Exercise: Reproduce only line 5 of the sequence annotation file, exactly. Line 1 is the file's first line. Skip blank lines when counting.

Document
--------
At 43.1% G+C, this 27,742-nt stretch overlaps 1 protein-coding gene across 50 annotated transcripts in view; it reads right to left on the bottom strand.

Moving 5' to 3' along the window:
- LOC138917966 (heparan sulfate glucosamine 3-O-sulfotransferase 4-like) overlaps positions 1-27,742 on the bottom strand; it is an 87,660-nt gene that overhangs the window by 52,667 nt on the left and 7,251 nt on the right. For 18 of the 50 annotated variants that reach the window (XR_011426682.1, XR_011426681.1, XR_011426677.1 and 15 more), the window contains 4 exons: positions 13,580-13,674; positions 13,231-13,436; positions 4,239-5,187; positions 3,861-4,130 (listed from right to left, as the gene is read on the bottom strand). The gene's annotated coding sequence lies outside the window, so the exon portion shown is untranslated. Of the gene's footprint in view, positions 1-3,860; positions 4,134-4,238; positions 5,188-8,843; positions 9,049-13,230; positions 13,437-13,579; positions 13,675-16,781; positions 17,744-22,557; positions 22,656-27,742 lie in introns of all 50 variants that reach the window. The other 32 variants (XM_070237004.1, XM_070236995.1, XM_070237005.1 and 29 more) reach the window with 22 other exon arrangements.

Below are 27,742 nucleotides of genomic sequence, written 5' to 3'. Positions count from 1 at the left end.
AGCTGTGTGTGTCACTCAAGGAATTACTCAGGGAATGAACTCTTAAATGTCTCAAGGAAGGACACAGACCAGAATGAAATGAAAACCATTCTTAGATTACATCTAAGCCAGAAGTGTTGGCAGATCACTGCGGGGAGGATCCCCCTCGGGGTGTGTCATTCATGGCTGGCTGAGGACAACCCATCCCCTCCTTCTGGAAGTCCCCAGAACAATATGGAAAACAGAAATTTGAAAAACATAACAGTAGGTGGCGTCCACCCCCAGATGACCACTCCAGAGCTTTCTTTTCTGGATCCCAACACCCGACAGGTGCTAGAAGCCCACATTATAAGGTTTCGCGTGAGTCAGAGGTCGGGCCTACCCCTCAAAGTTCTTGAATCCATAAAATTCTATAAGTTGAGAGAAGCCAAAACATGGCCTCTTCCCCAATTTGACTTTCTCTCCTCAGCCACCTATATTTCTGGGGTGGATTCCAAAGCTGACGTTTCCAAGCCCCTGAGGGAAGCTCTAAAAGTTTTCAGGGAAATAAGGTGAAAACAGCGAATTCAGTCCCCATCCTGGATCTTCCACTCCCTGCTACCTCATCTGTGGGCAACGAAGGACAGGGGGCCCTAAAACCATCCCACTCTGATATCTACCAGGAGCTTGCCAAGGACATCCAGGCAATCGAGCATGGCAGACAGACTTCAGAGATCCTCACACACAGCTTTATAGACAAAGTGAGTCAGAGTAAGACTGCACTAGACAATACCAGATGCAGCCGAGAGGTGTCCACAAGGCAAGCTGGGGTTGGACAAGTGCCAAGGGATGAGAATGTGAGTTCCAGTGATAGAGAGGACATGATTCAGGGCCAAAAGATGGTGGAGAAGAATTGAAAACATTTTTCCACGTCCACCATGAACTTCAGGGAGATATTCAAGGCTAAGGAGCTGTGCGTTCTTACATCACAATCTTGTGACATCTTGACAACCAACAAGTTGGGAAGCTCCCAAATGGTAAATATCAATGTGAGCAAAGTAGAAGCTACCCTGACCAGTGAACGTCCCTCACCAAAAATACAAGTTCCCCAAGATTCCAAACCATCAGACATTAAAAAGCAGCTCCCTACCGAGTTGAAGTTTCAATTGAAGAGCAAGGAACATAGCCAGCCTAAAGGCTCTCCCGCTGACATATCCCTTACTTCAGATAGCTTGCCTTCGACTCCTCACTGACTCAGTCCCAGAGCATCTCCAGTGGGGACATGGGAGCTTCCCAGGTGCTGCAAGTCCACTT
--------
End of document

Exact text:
AGCTGTGTGTGTCACTCAAGGAATTACTCAGGGAATGAACTCTTAAATGTCTCAAGGAAGGACACAGACCAGAATGAAATGAAAACCATTCTTAGATTACATCTAAGCCAGAAGTGTTGGCAGATCACTGCGGGGAGGATCCCCCTCGGGGTGTGTCATTCATGGCTGGCTGAGGACAACCCATCCCCTCCTTCTGGAAGTCCCCAGAACAATATGGAAAACAGAAATTTGAAAAACATAACAGTAGGTGGCGTCCACCCCCAGATGACCACTCCAGAGCTTTCTTTTCTGGATCCCAACACCCGACAGGTGCTAGAAGCCCACATTATAAGGTTTCGCGTGAGTCAGAGGTCGGGCCTACCCCTCAAAGTTCTTGAATCCATAAAATTCTATAAGTTGAGAGAAGCCAAAACATGGCCTCTTCCCCAATTTGACTTTCTCTCCTCAGCCACCTATATTTCTGGGGTGGATTCCAAAGCTGACGTTTCCAAGCCCCTGAGGGAAGCTCTAAAAGTTTTCAGGGAAATAAGGTGAAAACAGCGAATTCAGTCCCCATCCTGGATCTTCCACTCCCTGCTACCTCATCTGTGGGCAACGAAGGACAGGGGGCCCTAAAACCATCCCACTCTGATATCTACCAGGAGCTTGCCAAGGACATCCAGGCAATCGAGCATGGCAGACAGACTTCAGAGATCCTCACACACAGCTTTATAGACAAAGTGAGTCAGAGTAAGACTGCACTAGACAATACCAGATGCAGCCGAGAGGTGTCCACAAGGCAAGCTGGGGTTGGACAAGTGCCAAGGGATGAGAATGTGAGTTCCAGTGATAGAGAGGACATGATTCAGGGCCAAAAGATGGTGGAGAAGAATTGAAAACATTTTTCCACGTCCACCATGAACTTCAGGGAGATATTCAAGGCTAAGGAGCTGTGCGTTCTTACATCACAATCTTGTGACATCTTGACAACCAACAAGTTGGGAAGCTCCCAAATGGTAAATATCAATGTGAGCAAAGTAGAAGCTACCCTGACCAGTGAACGTCCCTCACCAAAAATACAAGTTCCCCAAGATTCCAAACCATCAGACATTAAAAAGCAGCTCCCTACCGAGTTGAAGTTTCAATTGAAGAGCAAGGAACATAGCCAGCCTAAAGGCTCTCCCGCTGACATATCCCTTACTTCAGATAGCTTGCCTTCGACTCCTCACTGACTCAGTCCCAGAGCATCTCCAGTGGGGACATGGGAGCTTCCCAGGTGCTGCAAGTCCACTT